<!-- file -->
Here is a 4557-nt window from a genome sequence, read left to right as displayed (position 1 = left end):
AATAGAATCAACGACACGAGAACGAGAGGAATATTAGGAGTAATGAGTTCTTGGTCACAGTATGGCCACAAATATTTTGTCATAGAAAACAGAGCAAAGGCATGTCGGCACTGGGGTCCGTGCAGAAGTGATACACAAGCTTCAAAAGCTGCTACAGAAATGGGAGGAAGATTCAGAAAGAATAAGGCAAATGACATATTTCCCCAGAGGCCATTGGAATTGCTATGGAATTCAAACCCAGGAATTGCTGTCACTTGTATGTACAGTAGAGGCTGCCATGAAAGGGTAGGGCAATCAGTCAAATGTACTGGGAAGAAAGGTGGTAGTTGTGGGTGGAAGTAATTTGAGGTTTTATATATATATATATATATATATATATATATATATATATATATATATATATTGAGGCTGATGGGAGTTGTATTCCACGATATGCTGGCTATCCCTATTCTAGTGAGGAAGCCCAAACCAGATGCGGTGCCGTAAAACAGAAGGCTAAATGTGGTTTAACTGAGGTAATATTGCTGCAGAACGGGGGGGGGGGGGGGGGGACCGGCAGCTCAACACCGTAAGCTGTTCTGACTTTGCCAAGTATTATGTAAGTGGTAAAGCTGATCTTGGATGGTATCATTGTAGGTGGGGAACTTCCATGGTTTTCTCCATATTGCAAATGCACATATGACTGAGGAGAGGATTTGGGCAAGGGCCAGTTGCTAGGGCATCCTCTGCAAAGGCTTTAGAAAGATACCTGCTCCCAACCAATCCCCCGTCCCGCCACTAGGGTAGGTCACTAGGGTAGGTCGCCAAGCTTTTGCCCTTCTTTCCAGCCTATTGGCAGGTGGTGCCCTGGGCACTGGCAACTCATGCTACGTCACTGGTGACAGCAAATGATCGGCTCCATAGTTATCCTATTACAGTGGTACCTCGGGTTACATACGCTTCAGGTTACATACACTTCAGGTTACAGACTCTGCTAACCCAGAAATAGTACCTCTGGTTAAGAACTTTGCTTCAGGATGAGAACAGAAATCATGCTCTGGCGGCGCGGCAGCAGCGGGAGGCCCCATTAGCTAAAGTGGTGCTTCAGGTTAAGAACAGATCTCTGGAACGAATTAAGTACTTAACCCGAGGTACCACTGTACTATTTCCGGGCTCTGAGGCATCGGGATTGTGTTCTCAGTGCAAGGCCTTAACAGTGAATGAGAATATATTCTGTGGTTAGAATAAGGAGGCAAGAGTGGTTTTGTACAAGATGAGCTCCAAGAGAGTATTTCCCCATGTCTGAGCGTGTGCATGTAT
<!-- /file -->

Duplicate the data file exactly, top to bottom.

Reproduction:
Here is a 4557-nt window from a genome sequence, read left to right as displayed (position 1 = left end):
AATAGAATCAACGACACGAGAACGAGAGGAATATTAGGAGTAATGAGTTCTTGGTCACAGTATGGCCACAAATATTTTGTCATAGAAAACAGAGCAAAGGCATGTCGGCACTGGGGTCCGTGCAGAAGTGATACACAAGCTTCAAAAGCTGCTACAGAAATGGGAGGAAGATTCAGAAAGAATAAGGCAAATGACATATTTCCCCAGAGGCCATTGGAATTGCTATGGAATTCAAACCCAGGAATTGCTGTCACTTGTATGTACAGTAGAGGCTGCCATGAAAGGGTAGGGCAATCAGTCAAATGTACTGGGAAGAAAGGTGGTAGTTGTGGGTGGAAGTAATTTGAGGTTTTATATATATATATATATATATATATATATATATATATATATATATATATATTGAGGCTGATGGGAGTTGTATTCCACGATATGCTGGCTATCCCTATTCTAGTGAGGAAGCCCAAACCAGATGCGGTGCCGTAAAACAGAAGGCTAAATGTGGTTTAACTGAGGTAATATTGCTGCAGAACGGGGGGGGGGGGGGGGGGACCGGCAGCTCAACACCGTAAGCTGTTCTGACTTTGCCAAGTATTATGTAAGTGGTAAAGCTGATCTTGGATGGTATCATTGTAGGTGGGGAACTTCCATGGTTTTCTCCATATTGCAAATGCACATATGACTGAGGAGAGGATTTGGGCAAGGGCCAGTTGCTAGGGCATCCTCTGCAAAGGCTTTAGAAAGATACCTGCTCCCAACCAATCCCCCGTCCCGCCACTAGGGTAGGTCACTAGGGTAGGTCGCCAAGCTTTTGCCCTTCTTTCCAGCCTATTGGCAGGTGGTGCCCTGGGCACTGGCAACTCATGCTACGTCACTGGTGACAGCAAATGATCGGCTCCATAGTTATCCTATTACAGTGGTACCTCGGGTTACATACGCTTCAGGTTACATACACTTCAGGTTACAGACTCTGCTAACCCAGAAATAGTACCTCTGGTTAAGAACTTTGCTTCAGGATGAGAACAGAAATCATGCTCTGGCGGCGCGGCAGCAGCGGGAGGCCCCATTAGCTAAAGTGGTGCTTCAGGTTAAGAACAGATCTCTGGAACGAATTAAGTACTTAACCCGAGGTACCACTGTACTATTTCCGGGCTCTGAGGCATCGGGATTGTGTTCTCAGTGCAAGGCCTTAACAGTGAATGAGAATATATTCTGTGGTTAGAATAAGGAGGCAAGAGTGGTTTTGTACAAGATGAGCTCCAAGAGAGTATTTCCCCATGTCTGAGCGTGTGCATGTAT